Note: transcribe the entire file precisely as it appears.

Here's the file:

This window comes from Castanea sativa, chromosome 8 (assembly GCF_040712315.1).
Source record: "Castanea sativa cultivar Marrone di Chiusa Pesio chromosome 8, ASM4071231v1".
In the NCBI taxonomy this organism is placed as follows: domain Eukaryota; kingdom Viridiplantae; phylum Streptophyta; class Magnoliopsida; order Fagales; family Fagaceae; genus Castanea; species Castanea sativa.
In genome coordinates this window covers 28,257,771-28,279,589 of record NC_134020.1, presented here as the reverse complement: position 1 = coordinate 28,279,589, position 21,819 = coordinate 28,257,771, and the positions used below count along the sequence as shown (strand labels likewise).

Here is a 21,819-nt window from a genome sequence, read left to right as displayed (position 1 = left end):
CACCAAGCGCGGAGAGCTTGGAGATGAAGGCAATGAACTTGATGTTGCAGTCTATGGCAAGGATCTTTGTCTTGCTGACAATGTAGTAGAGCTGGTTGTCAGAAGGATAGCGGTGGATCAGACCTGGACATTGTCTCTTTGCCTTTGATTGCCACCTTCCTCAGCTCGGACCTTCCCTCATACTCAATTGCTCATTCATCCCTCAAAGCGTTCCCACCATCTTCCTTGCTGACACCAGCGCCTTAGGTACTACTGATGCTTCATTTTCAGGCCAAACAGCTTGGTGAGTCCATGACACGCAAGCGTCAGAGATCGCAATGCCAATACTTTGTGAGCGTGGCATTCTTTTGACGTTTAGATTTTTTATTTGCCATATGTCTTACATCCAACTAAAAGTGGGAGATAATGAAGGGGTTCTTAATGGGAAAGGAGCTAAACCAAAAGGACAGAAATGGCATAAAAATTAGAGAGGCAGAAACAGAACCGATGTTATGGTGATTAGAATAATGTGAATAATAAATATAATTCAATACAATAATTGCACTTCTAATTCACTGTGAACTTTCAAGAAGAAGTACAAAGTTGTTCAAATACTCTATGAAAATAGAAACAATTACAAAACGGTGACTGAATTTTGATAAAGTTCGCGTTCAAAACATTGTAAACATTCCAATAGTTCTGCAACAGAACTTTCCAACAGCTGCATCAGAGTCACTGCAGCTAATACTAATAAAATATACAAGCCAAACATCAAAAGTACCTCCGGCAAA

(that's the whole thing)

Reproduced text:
This window comes from Castanea sativa, chromosome 8 (assembly GCF_040712315.1).
Source record: "Castanea sativa cultivar Marrone di Chiusa Pesio chromosome 8, ASM4071231v1".
In the NCBI taxonomy this organism is placed as follows: domain Eukaryota; kingdom Viridiplantae; phylum Streptophyta; class Magnoliopsida; order Fagales; family Fagaceae; genus Castanea; species Castanea sativa.
In genome coordinates this window covers 28,257,771-28,279,589 of record NC_134020.1, presented here as the reverse complement: position 1 = coordinate 28,279,589, position 21,819 = coordinate 28,257,771, and the positions used below count along the sequence as shown (strand labels likewise).

Here is a 21,819-nt window from a genome sequence, read left to right as displayed (position 1 = left end):
CACCAAGCGCGGAGAGCTTGGAGATGAAGGCAATGAACTTGATGTTGCAGTCTATGGCAAGGATCTTTGTCTTGCTGACAATGTAGTAGAGCTGGTTGTCAGAAGGATAGCGGTGGATCAGACCTGGACATTGTCTCTTTGCCTTTGATTGCCACCTTCCTCAGCTCGGACCTTCCCTCATACTCAATTGCTCATTCATCCCTCAAAGCGTTCCCACCATCTTCCTTGCTGACACCAGCGCCTTAGGTACTACTGATGCTTCATTTTCAGGCCAAACAGCTTGGTGAGTCCATGACACGCAAGCGTCAGAGATCGCAATGCCAATACTTTGTGAGCGTGGCATTCTTTTGACGTTTAGATTTTTTATTTGCCATATGTCTTACATCCAACTAAAAGTGGGAGATAATGAAGGGGTTCTTAATGGGAAAGGAGCTAAACCAAAAGGACAGAAATGGCATAAAAATTAGAGAGGCAGAAACAGAACCGATGTTATGGTGATTAGAATAATGTGAATAATAAATATAATTCAATACAATAATTGCACTTCTAATTCACTGTGAACTTTCAAGAAGAAGTACAAAGTTGTTCAAATACTCTATGAAAATAGAAACAATTACAAAACGGTGACTGAATTTTGATAAAGTTCGCGTTCAAAACATTGTAAACATTCCAATAGTTCTGCAACAGAACTTTCCAACAGCTGCATCAGAGTCACTGCAGCTAATACTAATAAAATATACAAGCCAAACATCAAAAGTACCTCCGGCAAA